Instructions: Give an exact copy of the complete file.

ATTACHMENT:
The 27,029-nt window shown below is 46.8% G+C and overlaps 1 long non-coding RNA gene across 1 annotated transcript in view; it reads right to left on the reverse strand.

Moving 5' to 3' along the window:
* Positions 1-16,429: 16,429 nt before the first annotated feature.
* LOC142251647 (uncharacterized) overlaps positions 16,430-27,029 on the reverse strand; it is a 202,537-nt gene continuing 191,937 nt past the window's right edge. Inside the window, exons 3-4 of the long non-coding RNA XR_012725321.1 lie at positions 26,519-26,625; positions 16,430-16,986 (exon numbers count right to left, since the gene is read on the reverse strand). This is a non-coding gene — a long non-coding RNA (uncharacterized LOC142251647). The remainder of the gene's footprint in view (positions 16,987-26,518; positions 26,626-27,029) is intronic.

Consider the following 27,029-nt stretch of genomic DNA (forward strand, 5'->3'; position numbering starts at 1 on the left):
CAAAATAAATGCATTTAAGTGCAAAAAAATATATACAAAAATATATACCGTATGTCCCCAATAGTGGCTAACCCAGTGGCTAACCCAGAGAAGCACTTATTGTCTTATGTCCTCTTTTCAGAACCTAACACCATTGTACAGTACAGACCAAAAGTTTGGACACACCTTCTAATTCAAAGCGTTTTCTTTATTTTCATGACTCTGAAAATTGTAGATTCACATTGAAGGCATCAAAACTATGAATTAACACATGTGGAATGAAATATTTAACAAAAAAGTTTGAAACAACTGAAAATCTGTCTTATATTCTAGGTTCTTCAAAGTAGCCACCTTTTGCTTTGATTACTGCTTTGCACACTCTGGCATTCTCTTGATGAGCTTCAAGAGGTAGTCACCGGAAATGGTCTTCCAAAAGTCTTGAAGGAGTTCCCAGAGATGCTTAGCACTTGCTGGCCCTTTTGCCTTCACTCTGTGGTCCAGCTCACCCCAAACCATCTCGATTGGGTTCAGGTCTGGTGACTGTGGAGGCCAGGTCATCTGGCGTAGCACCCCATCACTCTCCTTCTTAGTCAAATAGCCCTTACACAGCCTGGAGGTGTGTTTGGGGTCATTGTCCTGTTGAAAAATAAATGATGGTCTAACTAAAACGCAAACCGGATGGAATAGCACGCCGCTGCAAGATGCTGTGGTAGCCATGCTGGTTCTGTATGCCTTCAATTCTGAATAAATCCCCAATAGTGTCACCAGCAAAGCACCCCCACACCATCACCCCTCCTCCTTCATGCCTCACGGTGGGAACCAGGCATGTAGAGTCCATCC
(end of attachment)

The 27,029-nt window shown below is 46.8% G+C and overlaps 1 long non-coding RNA gene across 1 annotated transcript in view; it reads right to left on the reverse strand.

Moving 5' to 3' along the window:
* Positions 1-16,429: 16,429 nt before the first annotated feature.
* LOC142251647 (uncharacterized) overlaps positions 16,430-27,029 on the reverse strand; it is a 202,537-nt gene continuing 191,937 nt past the window's right edge. Inside the window, exons 3-4 of the long non-coding RNA XR_012725321.1 lie at positions 26,519-26,625; positions 16,430-16,986 (exon numbers count right to left, since the gene is read on the reverse strand). This is a non-coding gene — a long non-coding RNA (uncharacterized LOC142251647). The remainder of the gene's footprint in view (positions 16,987-26,518; positions 26,626-27,029) is intronic.

Consider the following 27,029-nt stretch of genomic DNA (forward strand, 5'->3'; position numbering starts at 1 on the left):
CAAAATAAATGCATTTAAGTGCAAAAAAATATATACAAAAATATATACCGTATGTCCCCAATAGTGGCTAACCCAGTGGCTAACCCAGAGAAGCACTTATTGTCTTATGTCCTCTTTTCAGAACCTAACACCATTGTACAGTACAGACCAAAAGTTTGGACACACCTTCTAATTCAAAGCGTTTTCTTTATTTTCATGACTCTGAAAATTGTAGATTCACATTGAAGGCATCAAAACTATGAATTAACACATGTGGAATGAAATATTTAACAAAAAAGTTTGAAACAACTGAAAATCTGTCTTATATTCTAGGTTCTTCAAAGTAGCCACCTTTTGCTTTGATTACTGCTTTGCACACTCTGGCATTCTCTTGATGAGCTTCAAGAGGTAGTCACCGGAAATGGTCTTCCAAAAGTCTTGAAGGAGTTCCCAGAGATGCTTAGCACTTGCTGGCCCTTTTGCCTTCACTCTGTGGTCCAGCTCACCCCAAACCATCTCGATTGGGTTCAGGTCTGGTGACTGTGGAGGCCAGGTCATCTGGCGTAGCACCCCATCACTCTCCTTCTTAGTCAAATAGCCCTTACACAGCCTGGAGGTGTGTTTGGGGTCATTGTCCTGTTGAAAAATAAATGATGGTCTAACTAAAACGCAAACCGGATGGAATAGCACGCCGCTGCAAGATGCTGTGGTAGCCATGCTGGTTCTGTATGCCTTCAATTCTGAATAAATCCCCAATAGTGTCACCAGCAAAGCACCCCCACACCATCACCCCTCCTCCTTCATGCCTCACGGTGGGAACCAGGCATGTAGAGTCCATCC